Point of view (POV) is one of the most important aspects of setting up every shot. You need to start with that and you can build all other aspects up from there. Choose your POV (sometimes called perspective) and then worry about shutter, aperture, lighting etc.
In this shot, the subject was sitting at a table and I jumped up on a chair with flash in hand, close to the ceiling and bounced. I obviously used a very small DOF - I think 1.8. It was a one shot deal. I was never going to recreate that natural expression; which of course was her not being amused. If that shot didn't work, I would have hopped off the chair and taken a different approach. As luck would have it, it worked! The only post editing I did was slight color correction and cropped it smaller.
This shot is only as interesting as it is because of the POV. Try your shots by looking up at people, down at people. Shot them head on. Try a profile. It will add interest and often times drama to your portraits (and other shots of course). The more you practice, the happier you will be with your results.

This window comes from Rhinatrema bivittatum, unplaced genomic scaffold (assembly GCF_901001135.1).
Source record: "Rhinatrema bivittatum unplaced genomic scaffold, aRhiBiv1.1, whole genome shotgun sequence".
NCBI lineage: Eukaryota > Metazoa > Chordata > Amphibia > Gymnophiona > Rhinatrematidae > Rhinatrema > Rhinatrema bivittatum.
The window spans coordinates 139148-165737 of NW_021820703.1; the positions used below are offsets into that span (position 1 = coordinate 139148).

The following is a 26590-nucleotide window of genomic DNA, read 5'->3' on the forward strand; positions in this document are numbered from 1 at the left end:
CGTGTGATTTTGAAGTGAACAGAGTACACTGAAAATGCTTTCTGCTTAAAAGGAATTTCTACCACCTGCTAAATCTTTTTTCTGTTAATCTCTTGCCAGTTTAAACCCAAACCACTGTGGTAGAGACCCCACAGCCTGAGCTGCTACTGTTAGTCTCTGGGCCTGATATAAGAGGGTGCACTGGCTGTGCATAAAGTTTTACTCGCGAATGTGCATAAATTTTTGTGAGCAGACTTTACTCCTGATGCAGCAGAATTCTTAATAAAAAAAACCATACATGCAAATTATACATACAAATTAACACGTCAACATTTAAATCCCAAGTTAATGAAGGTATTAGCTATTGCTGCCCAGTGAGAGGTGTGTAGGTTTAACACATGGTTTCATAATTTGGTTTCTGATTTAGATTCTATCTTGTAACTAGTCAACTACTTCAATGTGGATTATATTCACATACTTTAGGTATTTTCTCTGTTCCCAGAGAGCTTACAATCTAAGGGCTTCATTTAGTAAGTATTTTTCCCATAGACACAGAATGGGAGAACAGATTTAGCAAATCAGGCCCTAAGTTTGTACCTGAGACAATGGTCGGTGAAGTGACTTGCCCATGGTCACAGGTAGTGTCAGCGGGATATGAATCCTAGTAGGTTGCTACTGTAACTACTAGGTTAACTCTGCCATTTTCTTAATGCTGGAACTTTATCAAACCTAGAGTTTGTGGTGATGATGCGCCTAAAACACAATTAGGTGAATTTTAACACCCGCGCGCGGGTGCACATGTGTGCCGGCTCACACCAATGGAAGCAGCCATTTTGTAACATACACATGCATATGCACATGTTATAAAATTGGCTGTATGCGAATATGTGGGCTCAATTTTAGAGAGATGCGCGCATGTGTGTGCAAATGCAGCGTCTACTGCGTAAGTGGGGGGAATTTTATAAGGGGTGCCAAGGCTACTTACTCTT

"Professional" POV Tips: These are only jumping off points.
1. For adults, try shooting just slightly above your subject's eye level looking down. It is typically a flattering angle.
2. For shorter subjects (shorter than you) try getting down lower, perhaps looking slightly up at them. You don't want your shots to be tops of heads.
3. For kids, get LOWER. Shooting at their level or looking up at them will dramatically improve your child shots. Look at the shot below. This child is at my level and it is a very pleasing point of view. I got down on one knee. The person taking a picture behind me (a family member of all people) stood. Yes, stood and looked down. Without showing their results, just guess which one came out better.
The next time you can use a child as a model, try capturing a few shots looking up at them. Have them stand on a rock or jungle gym and put the sky behind them on a crisp Fall day. If done well the results can look very amazing. And why? We aren't used to seeing children at that angle. And that creates the interest and the drama.